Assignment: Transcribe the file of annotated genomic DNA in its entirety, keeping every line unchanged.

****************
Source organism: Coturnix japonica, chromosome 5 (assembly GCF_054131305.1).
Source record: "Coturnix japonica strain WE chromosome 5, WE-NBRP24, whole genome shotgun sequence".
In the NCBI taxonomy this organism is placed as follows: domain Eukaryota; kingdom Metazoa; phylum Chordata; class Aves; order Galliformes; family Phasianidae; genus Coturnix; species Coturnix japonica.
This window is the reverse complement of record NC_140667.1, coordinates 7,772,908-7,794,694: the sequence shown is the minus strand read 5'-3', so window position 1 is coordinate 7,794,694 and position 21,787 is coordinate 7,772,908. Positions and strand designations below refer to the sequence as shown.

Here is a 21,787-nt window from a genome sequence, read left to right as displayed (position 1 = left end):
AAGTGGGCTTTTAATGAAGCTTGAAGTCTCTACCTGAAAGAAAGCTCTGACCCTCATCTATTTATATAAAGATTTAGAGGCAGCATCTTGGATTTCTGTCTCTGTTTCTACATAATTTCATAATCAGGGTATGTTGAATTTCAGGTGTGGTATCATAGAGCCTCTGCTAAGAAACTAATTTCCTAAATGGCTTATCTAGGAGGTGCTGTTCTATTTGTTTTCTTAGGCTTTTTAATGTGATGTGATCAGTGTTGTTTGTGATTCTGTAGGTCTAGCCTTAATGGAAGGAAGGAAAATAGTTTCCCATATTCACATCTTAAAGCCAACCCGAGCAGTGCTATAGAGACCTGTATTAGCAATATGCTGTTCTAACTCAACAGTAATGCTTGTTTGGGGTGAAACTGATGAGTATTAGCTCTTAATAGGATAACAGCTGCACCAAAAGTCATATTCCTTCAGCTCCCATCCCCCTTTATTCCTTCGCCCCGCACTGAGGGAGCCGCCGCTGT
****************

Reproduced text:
Source organism: Coturnix japonica, chromosome 5 (assembly GCF_054131305.1).
Source record: "Coturnix japonica strain WE chromosome 5, WE-NBRP24, whole genome shotgun sequence".
In the NCBI taxonomy this organism is placed as follows: domain Eukaryota; kingdom Metazoa; phylum Chordata; class Aves; order Galliformes; family Phasianidae; genus Coturnix; species Coturnix japonica.
This window is the reverse complement of record NC_140667.1, coordinates 7,772,908-7,794,694: the sequence shown is the minus strand read 5'-3', so window position 1 is coordinate 7,794,694 and position 21,787 is coordinate 7,772,908. Positions and strand designations below refer to the sequence as shown.

Here is a 21,787-nt window from a genome sequence, read left to right as displayed (position 1 = left end):
AAGTGGGCTTTTAATGAAGCTTGAAGTCTCTACCTGAAAGAAAGCTCTGACCCTCATCTATTTATATAAAGATTTAGAGGCAGCATCTTGGATTTCTGTCTCTGTTTCTACATAATTTCATAATCAGGGTATGTTGAATTTCAGGTGTGGTATCATAGAGCCTCTGCTAAGAAACTAATTTCCTAAATGGCTTATCTAGGAGGTGCTGTTCTATTTGTTTTCTTAGGCTTTTTAATGTGATGTGATCAGTGTTGTTTGTGATTCTGTAGGTCTAGCCTTAATGGAAGGAAGGAAAATAGTTTCCCATATTCACATCTTAAAGCCAACCCGAGCAGTGCTATAGAGACCTGTATTAGCAATATGCTGTTCTAACTCAACAGTAATGCTTGTTTGGGGTGAAACTGATGAGTATTAGCTCTTAATAGGATAACAGCTGCACCAAAAGTCATATTCCTTCAGCTCCCATCCCCCTTTATTCCTTCGCCCCGCACTGAGGGAGCCGCCGCTGT